Julian Borger and Jon Boone
Nov 27, 2010
Peace talks conducted with an impostor who posed as a Taliban leader, and which led to a meeting with Hamid Karzai in Kabul and thousands of dollars in “goodwill payments”, were started by the Afghan government and approved by the former American commander, Stanley McChrystal, the Guardian has learned.
This account sharply contradicts claims made by the Afghan presidency, which has put the entire blame on Britain, apparently supported privately by US officials.
In fact, the overriding desire to find a negotiated end to the conflict, particularly on the part of David Cameron, appears to have generated credulity on all sides, and led to an embarrassing debacle that has lessened trust and set back hopes of meaningful negotiations in the near future.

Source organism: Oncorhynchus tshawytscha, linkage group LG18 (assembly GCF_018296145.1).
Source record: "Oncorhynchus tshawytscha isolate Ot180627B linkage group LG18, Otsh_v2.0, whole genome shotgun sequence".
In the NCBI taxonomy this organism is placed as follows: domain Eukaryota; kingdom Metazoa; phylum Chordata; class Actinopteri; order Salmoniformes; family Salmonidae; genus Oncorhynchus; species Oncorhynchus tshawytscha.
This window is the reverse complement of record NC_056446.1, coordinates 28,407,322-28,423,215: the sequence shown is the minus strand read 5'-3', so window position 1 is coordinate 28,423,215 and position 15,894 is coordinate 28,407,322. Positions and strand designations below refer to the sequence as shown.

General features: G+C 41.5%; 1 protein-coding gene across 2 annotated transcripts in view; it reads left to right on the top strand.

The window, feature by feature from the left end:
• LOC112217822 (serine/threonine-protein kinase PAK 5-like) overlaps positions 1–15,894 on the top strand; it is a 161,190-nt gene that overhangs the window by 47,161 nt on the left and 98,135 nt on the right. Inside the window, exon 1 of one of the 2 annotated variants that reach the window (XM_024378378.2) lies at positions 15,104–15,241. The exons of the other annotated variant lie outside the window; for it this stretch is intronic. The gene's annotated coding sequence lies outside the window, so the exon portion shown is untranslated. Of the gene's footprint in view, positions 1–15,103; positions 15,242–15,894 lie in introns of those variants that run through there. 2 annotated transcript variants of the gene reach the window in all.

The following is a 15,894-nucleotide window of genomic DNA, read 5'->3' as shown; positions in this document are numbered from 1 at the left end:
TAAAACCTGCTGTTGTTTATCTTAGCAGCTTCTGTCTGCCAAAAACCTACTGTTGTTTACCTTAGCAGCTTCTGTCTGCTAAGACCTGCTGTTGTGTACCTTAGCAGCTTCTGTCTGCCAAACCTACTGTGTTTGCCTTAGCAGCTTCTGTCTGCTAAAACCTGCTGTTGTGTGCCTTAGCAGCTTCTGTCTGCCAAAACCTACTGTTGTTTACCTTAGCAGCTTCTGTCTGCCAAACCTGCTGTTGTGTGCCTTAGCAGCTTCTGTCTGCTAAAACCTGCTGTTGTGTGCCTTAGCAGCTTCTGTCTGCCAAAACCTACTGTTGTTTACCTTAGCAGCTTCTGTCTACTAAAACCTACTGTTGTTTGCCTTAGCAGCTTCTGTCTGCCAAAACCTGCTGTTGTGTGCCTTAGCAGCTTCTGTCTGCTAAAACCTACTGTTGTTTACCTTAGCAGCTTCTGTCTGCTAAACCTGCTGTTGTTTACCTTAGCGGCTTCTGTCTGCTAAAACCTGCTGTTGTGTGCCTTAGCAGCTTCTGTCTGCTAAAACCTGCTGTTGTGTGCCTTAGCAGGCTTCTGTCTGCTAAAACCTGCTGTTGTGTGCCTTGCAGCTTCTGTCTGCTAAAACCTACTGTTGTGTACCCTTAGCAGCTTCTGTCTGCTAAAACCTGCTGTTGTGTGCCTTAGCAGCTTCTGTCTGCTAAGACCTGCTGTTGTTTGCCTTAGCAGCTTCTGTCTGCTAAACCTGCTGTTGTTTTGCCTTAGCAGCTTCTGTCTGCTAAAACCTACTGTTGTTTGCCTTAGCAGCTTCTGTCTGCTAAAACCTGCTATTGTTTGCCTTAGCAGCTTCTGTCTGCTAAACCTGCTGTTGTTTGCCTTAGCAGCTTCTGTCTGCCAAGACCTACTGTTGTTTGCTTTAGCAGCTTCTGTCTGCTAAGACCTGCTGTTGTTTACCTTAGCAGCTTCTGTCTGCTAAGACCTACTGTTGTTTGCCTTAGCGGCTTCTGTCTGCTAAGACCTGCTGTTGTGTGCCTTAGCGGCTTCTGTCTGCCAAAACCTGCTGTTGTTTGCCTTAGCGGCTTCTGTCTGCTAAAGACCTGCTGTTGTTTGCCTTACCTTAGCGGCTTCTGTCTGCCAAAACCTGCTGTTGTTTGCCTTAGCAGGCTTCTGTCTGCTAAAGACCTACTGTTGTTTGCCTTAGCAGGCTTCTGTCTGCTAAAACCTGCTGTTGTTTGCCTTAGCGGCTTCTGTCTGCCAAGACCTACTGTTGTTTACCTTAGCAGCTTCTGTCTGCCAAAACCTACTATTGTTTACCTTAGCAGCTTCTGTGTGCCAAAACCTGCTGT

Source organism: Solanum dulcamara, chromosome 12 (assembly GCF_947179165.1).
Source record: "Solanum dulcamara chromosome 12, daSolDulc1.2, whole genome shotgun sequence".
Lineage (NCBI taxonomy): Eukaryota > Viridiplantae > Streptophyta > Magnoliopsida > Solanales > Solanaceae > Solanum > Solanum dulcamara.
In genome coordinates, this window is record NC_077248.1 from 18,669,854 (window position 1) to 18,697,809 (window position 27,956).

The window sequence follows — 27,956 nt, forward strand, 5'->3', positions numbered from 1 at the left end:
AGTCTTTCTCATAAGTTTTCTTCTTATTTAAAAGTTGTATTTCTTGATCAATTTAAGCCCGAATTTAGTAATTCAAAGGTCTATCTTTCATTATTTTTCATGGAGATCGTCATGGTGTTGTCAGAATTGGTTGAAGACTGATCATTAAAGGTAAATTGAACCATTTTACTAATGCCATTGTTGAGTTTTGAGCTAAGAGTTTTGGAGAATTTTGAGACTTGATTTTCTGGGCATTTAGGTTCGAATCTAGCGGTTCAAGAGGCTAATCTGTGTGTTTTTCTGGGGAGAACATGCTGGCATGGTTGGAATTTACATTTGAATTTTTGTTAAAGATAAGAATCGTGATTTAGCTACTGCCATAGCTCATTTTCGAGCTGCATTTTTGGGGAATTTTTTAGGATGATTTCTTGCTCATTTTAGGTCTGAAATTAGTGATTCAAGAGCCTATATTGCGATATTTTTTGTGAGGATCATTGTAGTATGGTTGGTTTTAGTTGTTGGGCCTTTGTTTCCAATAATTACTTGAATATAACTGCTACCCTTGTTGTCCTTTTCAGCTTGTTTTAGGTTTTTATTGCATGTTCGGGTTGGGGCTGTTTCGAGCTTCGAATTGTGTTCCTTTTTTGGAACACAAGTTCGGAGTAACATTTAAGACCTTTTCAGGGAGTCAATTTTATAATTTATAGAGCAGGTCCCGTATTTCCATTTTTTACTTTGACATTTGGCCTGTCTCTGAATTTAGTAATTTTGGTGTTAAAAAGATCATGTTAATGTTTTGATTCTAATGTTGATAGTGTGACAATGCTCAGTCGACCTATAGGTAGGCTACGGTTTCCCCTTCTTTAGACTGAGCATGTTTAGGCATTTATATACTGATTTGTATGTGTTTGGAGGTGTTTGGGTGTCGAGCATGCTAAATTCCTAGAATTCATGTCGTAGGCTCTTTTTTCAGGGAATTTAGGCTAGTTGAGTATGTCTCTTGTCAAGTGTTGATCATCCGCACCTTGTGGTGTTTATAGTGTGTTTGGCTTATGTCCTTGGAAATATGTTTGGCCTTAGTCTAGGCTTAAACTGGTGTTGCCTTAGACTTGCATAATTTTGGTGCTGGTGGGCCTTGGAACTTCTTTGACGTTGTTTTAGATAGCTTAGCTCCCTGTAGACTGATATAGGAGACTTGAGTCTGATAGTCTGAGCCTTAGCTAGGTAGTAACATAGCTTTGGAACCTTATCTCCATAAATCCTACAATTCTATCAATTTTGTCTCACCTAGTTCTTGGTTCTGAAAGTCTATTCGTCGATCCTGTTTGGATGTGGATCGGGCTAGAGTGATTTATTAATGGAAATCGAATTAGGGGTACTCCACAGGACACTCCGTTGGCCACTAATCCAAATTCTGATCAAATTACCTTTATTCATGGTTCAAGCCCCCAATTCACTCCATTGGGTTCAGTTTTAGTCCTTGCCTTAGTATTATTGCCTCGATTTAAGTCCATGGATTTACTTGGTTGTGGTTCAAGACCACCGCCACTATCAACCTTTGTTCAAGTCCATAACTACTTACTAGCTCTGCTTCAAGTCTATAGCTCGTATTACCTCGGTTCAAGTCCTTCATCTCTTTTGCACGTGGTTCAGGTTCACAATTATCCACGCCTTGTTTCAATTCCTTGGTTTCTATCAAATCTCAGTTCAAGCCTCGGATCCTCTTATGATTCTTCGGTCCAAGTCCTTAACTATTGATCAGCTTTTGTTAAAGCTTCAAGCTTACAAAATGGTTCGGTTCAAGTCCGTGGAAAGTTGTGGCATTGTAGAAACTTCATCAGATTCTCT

Sources close to the contacts said the impostor, who claimed to be Mullah Akhtar Mohammad Mansour, the Taliban’s deputy leader, was originally introduced by an insurgent commander in Kandahar to the then Afghan interior minister, Hanif Atmar.
This article was posted: Saturday, November 27, 2010 at 5:13 am